In the book, I think had the author not attached to all the ups and downs of her experience, it would have become what I call a “constipated grief,” which I see as a loss, sadness, or trauma we avoid dealing with because the closeness and feelings seem too threatening or overwhelming to go there. But, when we don’t go there, we get blocked (hence, the constipation part of the grief). To process grief in a healthy way is to feel it and then, figure out how to integrate the loss and traumatic experience. If the author hadn’t done this, this constipated grief would have created distance between herself and her son, with her traumatic experience always associated with the child.
Rachael: And yes, in Kid Gloves, she talks about really attaching to the grieving process so well. Although, I think she does show how we train women to hold in their grieving. By isolating it, the grief and the loss of a baby get stuck. Lucy shows this in the way she discusses miscarriage. I think about how many women I’ve talked to have a miscarriage story, but they so often say it’s “not a big deal.” When I think about dilation and curettage that women go through, it’s so, so medicalized. And yet, they’re the person on that table who had that experience.
I think really attaching to the grief means being okay with being really, really freakin’ sad. At least for awhile. Someone may have nightmares about the experience if they had a traumatic birth or ICU experience with birth, or they freak out at blood with their period. Recognizing that this is something to grieve gives the trauma of loss somewhere to go, be, and not live internally.
Attaching to grief, then, allows us to navigate attaching ourselves to parenthood, the child, and the experience. I love, too, that one can be empowered after they grieve to do a healing ritual, piece, or even, with a therapist, say eye-to-eye, “Yes this happened. We know this. We grieved,” as transitional activities after loss. In Kid Gloves, Lucy Knisley says she reenacts the birth her son each time he leaves the bathtub. They have a play they do in which they pretend and connect to birth together. I think that is just lovely. I think that’s what we try to create in different ways with our patients.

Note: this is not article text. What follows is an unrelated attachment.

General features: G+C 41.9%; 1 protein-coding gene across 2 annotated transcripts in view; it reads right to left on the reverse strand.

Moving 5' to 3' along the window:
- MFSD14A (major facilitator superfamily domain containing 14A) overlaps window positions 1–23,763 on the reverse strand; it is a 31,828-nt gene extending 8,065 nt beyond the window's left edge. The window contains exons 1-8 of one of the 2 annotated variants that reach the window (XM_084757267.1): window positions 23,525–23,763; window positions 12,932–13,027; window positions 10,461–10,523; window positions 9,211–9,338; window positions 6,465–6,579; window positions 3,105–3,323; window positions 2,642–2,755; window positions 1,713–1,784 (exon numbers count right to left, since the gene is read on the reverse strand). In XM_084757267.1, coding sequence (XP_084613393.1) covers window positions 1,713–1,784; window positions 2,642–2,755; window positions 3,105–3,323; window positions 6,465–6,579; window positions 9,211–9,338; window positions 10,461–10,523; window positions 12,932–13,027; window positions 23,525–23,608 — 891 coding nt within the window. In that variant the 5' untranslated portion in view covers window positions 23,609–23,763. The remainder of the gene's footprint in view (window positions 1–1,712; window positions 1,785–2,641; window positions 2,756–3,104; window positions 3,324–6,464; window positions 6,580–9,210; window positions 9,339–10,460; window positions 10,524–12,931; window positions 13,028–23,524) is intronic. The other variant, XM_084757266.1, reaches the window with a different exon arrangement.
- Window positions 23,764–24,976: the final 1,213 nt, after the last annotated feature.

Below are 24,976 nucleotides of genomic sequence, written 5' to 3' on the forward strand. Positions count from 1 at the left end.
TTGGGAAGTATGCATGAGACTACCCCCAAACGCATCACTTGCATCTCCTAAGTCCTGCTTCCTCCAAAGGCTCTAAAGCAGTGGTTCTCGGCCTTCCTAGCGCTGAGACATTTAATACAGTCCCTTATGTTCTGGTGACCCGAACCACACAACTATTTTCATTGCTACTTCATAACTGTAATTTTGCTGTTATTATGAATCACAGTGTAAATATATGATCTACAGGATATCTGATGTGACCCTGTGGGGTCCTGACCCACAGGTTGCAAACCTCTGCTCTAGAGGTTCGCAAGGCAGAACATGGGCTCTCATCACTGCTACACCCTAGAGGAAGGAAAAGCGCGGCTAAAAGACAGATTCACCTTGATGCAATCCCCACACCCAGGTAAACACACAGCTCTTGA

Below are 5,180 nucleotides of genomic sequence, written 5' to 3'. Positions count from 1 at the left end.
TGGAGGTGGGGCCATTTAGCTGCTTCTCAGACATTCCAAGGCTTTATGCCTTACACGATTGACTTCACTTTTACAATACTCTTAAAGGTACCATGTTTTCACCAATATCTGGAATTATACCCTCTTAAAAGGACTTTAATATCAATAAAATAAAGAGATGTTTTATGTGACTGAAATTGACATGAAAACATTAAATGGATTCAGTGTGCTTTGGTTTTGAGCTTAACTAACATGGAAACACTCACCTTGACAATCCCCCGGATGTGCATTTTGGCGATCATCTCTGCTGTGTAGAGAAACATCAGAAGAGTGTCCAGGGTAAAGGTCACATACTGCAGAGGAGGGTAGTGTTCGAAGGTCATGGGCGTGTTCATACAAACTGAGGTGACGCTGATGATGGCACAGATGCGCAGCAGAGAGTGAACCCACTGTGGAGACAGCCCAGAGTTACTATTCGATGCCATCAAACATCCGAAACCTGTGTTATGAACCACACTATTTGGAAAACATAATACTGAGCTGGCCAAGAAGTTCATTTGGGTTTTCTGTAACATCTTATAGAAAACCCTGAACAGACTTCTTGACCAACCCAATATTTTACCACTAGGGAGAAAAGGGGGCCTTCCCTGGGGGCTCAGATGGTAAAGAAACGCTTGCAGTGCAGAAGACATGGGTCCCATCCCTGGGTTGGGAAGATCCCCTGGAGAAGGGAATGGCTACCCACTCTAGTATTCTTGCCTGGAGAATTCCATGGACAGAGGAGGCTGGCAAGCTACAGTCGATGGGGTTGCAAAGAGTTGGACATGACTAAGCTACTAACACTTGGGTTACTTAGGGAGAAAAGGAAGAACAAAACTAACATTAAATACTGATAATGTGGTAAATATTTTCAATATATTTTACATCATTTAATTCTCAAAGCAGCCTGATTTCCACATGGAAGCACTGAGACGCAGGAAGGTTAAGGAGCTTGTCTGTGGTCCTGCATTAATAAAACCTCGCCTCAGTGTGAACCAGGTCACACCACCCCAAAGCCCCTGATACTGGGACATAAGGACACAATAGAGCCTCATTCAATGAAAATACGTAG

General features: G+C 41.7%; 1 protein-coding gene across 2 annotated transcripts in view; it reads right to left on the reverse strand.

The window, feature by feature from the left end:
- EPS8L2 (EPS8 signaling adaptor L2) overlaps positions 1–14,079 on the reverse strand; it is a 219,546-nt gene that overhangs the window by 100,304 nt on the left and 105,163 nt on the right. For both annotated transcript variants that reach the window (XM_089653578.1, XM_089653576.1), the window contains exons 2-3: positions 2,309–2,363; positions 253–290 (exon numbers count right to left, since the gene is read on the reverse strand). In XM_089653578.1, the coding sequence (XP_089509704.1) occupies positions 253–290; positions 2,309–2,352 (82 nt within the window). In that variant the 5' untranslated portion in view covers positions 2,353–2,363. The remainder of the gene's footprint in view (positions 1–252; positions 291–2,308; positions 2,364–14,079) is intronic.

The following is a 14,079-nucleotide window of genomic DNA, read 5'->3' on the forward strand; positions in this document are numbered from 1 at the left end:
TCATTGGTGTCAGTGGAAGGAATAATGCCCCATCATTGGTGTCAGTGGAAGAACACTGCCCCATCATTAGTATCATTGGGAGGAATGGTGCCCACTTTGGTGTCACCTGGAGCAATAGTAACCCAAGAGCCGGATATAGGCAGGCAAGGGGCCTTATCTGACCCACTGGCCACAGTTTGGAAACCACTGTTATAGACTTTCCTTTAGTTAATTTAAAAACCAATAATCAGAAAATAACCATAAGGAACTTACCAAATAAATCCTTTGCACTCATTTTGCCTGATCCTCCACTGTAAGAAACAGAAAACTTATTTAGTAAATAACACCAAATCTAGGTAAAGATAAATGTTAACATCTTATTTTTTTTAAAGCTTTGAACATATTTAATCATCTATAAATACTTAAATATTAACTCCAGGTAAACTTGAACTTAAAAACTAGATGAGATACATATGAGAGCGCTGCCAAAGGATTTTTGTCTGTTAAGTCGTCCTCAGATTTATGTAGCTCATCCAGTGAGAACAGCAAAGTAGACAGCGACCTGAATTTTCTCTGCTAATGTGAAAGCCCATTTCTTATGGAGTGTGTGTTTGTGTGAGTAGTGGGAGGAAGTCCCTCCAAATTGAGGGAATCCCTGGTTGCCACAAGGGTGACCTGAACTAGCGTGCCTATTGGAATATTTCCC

Nora: I’ve had a lot of patients who are afraid of the really, really sad part. I think because when grief is involved, it’s often grieving an experience in which something was really out of our control, and there can be fear that feeling the sadness again means a loss of control. I think healthy grieving requires the paradox that to control the grief is to surrender to the vulnerability of the sadness so you can then control the integration/healing/meaning.
Rachael: I agree with what you’re saying about integration/healing/meaning. Giving breathing room to the sadness, space, and then, creating the rest with the patient. Integration/healing/meaning is different for everyone in every experience, and unique to both the person and to the experience or loss. Sometimes, grieving is not about the loss of the baby, but the loss of an idea or experience, like the idea of how pregnancy, birth and newborn-hood was going to go.
Nora: I share with patients all the time that I don’t think “everything happens for a reason” or that fate is a thing, but what I do believe is that we get to choose what kind of meaning we want to make of our experiences, which I think is more empowering than saying your suffering has to be for some greater good. It doesn’t. I think when we process our experiences we get to decide their significance and legacy in our lives. I think it’s when we don’t process our trauma is when the events decide for us what their significance will be.